Aim To investigate the performance and relative importance of abiotic and biotic predictors of species richness of three taxa in forest-dominated landscapes across an environmentally heterogeneous mountain region.

Location Switzerland (central Europe).

Methods We used a broad set of nationally available environmental predictors grouped into (1) climate, (2) topography and soil and (3) 3-D vegetation structure derived from airborne Light Detection and Ranging (LiDAR) data to spatially predict the forest species richness of vascular plants, butterflies and breeding birds. We used presence data of 212 plant, 157 butterfly and 92 bird species from multiple transect samples in > 220 1 km2 squares at elevations between 261 and 2123 m a.s.l. across 41,248 km2. We applied an ensemble modelling approach consisting of five modelling techniques and evaluated their predictive performance using the cross-validated percentage of explained variance of each predictor group separately and the combinations thereof. We investigated the relative importance and response of each predictor and partitioned the variation into independent and shared components per variable group.

Results Climate performed best in predicting forest species richness across taxa. Vegetation structure particularly improved the predictions of butterfly and bird species richness, while soil pH was an important predictor for forest plant species richness. Climate appeared to be mainly indirectly related to butterfly species richness, via correlations with habitat type and structure. The strength and direction of the relationships between the predictors and species richness were taxon-specific with low cross-taxon congruence.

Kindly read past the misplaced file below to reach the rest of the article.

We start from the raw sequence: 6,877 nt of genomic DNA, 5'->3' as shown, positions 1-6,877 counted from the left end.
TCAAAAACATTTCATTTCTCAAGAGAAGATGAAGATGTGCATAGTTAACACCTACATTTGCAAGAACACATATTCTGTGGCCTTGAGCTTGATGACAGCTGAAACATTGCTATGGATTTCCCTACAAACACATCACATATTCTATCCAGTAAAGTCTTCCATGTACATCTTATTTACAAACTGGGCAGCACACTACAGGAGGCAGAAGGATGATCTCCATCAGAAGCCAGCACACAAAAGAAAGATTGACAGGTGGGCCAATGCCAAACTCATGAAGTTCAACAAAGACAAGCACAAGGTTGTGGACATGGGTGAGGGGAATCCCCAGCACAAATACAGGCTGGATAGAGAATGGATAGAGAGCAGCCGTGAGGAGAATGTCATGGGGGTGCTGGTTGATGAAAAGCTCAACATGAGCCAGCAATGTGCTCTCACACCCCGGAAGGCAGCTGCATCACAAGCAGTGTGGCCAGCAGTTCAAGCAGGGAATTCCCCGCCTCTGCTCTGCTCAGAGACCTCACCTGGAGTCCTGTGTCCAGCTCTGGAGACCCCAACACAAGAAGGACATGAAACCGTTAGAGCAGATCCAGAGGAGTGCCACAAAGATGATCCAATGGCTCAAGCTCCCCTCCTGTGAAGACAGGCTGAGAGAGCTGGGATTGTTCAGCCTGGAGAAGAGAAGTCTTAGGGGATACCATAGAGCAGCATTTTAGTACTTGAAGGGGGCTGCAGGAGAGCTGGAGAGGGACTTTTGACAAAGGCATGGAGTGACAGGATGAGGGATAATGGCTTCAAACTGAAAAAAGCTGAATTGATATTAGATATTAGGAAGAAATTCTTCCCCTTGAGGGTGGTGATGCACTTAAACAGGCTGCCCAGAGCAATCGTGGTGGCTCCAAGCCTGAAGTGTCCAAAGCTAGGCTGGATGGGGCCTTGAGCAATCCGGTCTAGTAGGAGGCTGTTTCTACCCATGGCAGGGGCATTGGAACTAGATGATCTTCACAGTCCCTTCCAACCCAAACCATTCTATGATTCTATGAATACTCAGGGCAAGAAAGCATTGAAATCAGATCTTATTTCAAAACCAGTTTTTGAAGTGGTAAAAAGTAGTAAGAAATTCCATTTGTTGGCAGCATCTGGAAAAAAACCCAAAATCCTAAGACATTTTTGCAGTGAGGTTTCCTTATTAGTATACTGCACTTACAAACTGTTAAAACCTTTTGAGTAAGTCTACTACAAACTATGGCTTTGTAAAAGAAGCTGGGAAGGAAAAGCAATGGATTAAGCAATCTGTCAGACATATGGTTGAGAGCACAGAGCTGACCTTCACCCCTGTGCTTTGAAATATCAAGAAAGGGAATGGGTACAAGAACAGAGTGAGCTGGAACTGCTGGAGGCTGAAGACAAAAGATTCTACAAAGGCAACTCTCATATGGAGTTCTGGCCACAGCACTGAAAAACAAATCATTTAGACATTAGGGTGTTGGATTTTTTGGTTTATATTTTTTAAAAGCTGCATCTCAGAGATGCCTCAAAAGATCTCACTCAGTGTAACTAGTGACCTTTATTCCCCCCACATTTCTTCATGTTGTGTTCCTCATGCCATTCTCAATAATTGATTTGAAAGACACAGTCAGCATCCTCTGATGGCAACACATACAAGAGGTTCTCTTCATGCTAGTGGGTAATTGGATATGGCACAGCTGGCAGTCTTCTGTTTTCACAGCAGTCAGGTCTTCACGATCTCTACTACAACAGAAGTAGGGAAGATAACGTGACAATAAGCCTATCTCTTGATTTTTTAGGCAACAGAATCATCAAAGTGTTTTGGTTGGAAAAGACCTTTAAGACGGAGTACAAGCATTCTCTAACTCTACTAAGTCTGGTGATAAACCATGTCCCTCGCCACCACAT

Main conclusions The growing availability of LiDAR data offers powerful new tools for describing vegetation structure and associated animal habitat quality across large areas. This will further our understanding of niche-driven assembly processes in forest landscapes. Although climate was the dominant factor controlling species richness across taxa from different trophic levels, the taxon-specific distributional pattern and response to environmental conditions emphasize the difficulty of accounting for a range of taxa in prioritising biodiversity conservation measures.

Zellweger, F., Baltensweiler, A., Ginzler, C., Roth, T., Braunisch, V., Bugmann, H., & Bollmann, K. (2016). Environmental predictors of species richness in forest landscapes: Abiotic factors versus vegetation structure. Journal of Biogeography, 43(6), 1080–1090.